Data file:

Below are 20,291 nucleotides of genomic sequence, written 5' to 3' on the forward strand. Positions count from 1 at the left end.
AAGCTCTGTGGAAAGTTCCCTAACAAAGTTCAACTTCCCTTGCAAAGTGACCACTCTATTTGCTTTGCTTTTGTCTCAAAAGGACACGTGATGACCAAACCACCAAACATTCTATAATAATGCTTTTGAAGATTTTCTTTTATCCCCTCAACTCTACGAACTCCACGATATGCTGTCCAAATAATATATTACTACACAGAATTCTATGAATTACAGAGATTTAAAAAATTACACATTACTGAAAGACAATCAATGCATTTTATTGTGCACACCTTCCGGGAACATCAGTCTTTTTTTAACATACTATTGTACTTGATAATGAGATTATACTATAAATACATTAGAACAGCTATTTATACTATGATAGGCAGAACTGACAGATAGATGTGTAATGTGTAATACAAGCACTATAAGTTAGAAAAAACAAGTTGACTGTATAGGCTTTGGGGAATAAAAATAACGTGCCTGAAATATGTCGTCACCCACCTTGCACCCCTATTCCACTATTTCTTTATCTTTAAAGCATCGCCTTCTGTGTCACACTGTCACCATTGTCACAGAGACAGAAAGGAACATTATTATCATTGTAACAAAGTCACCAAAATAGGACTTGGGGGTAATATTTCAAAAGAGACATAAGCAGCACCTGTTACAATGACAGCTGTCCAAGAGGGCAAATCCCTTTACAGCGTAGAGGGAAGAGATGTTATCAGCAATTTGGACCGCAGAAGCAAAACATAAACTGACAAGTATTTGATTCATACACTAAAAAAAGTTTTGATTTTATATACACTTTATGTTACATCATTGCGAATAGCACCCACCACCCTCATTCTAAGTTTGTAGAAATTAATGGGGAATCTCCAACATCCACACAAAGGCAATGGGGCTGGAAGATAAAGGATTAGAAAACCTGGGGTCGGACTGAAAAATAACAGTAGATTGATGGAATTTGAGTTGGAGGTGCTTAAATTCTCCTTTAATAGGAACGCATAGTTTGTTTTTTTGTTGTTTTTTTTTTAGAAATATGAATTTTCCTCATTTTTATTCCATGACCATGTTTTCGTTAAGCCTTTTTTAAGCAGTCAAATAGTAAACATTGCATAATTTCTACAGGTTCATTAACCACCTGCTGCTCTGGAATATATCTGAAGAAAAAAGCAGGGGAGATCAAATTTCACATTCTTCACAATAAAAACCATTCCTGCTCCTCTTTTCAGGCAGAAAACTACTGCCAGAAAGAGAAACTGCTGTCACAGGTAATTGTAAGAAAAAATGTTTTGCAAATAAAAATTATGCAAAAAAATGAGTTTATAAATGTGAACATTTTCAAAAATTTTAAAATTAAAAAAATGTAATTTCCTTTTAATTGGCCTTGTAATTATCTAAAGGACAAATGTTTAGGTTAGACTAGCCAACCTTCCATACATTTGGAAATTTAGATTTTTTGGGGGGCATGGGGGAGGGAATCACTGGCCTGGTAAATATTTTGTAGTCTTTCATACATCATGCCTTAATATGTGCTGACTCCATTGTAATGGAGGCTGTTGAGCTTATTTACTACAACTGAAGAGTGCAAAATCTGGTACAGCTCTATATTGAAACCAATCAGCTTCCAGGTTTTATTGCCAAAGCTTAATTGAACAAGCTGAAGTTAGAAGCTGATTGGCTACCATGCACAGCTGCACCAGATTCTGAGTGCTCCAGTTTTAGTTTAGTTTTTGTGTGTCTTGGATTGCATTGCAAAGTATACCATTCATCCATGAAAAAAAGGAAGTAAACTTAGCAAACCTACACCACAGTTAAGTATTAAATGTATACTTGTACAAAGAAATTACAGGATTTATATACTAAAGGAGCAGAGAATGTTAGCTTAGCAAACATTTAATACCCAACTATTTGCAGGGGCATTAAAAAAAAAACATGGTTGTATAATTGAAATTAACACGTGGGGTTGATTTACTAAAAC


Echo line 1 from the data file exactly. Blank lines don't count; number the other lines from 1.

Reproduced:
Below are 20,291 nucleotides of genomic sequence, written 5' to 3' on the forward strand. Positions count from 1 at the left end.